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Old 04-21-2012, 10:14 AM   #1
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2011 23' FB International
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Dodge Ram Tow Vehicle

Yesterday I picked up our tow vehicle for the 2011 Airstream 23FB we bought last weekend (it has been and exciting and expensive week!).

The TV is a 2006 Dodge Ram 2500 Crew Cab long bed with the Cummins Diesel. Never owned a pickup before (or a diesel, or a trailer . . .), but from what I've read here, I am planning on having a sway control system installed (sounds like the Reese Dual Cam is a good option).

Would appreciate any issues to consider or problems I should anticipate!

Link to the truck I bought:

2006 Dodge Ram 2500 Crew Cab Long Bed Diesel Pickup Truck from Handpicked Western Trucks LLC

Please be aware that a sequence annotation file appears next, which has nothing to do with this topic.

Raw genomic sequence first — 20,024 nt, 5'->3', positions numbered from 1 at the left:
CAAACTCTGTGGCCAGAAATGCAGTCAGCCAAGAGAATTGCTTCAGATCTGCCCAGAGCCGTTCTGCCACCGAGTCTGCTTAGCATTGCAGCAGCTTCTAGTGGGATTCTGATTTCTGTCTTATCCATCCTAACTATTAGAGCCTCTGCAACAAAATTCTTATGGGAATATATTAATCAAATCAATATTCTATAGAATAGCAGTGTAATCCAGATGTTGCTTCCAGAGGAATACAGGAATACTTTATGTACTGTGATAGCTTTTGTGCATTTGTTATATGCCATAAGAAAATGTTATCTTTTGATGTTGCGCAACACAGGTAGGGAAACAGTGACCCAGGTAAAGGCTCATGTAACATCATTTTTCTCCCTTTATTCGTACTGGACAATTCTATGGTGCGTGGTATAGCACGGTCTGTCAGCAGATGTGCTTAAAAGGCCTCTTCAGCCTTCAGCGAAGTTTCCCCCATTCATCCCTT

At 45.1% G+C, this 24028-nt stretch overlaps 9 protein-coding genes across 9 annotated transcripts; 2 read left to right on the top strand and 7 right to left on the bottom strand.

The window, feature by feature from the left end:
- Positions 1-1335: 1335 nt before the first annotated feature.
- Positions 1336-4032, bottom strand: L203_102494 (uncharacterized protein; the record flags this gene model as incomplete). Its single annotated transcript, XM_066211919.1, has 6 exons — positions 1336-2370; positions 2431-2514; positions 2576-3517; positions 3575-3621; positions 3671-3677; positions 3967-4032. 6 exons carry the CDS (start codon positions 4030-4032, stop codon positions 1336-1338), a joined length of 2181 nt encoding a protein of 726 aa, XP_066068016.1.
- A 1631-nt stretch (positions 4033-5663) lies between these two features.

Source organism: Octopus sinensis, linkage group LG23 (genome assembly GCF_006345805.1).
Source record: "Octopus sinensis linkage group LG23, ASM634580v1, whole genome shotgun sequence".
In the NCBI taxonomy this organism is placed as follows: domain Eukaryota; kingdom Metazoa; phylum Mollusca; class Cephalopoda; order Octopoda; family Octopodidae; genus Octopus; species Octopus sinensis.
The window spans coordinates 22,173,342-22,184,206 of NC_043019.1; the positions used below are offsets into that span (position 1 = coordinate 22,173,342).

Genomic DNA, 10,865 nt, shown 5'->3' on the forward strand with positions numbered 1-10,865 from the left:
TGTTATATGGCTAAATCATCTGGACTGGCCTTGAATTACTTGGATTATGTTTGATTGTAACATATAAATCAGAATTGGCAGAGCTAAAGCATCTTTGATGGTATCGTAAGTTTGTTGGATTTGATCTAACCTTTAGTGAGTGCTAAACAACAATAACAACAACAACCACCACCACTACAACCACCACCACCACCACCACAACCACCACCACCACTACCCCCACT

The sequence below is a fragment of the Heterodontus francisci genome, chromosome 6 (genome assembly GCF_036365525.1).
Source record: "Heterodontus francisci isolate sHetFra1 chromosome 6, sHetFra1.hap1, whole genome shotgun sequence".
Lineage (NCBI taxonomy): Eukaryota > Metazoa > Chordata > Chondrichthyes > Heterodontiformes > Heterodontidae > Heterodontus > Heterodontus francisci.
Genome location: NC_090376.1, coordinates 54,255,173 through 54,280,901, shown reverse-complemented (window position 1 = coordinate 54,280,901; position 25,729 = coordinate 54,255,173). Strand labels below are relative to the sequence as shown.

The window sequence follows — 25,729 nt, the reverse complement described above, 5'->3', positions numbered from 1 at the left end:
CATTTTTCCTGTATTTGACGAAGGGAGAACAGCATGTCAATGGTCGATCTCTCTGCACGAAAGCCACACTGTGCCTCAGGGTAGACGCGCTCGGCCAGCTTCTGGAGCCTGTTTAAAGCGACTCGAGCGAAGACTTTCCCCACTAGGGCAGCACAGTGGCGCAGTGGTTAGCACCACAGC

We have now begun noticing every Airstream on the highway!!

Thanks All!
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Old 04-22-2012, 04:01 AM   #2
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we have a 07 dodge with a 25' no problem, just go. See you on the road
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Old 04-22-2012, 04:50 AM   #3
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Tv

Your choice of a TV is a good one I have an 09 Dodge 2500 with Cumings and a 30 foot and you will never lack power on the hills . I find the exhaust brake and tow / haul transmission a nice feature too.
Good luck and have a safe trip
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Old 04-22-2012, 06:34 AM   #4
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Great TV. Mine is also an 06. Go to a Dodge dealer and ask for a build sheet, it will give you all the stock and optional stuff as it came off the assembly line. jim
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Old 04-22-2012, 07:47 PM   #5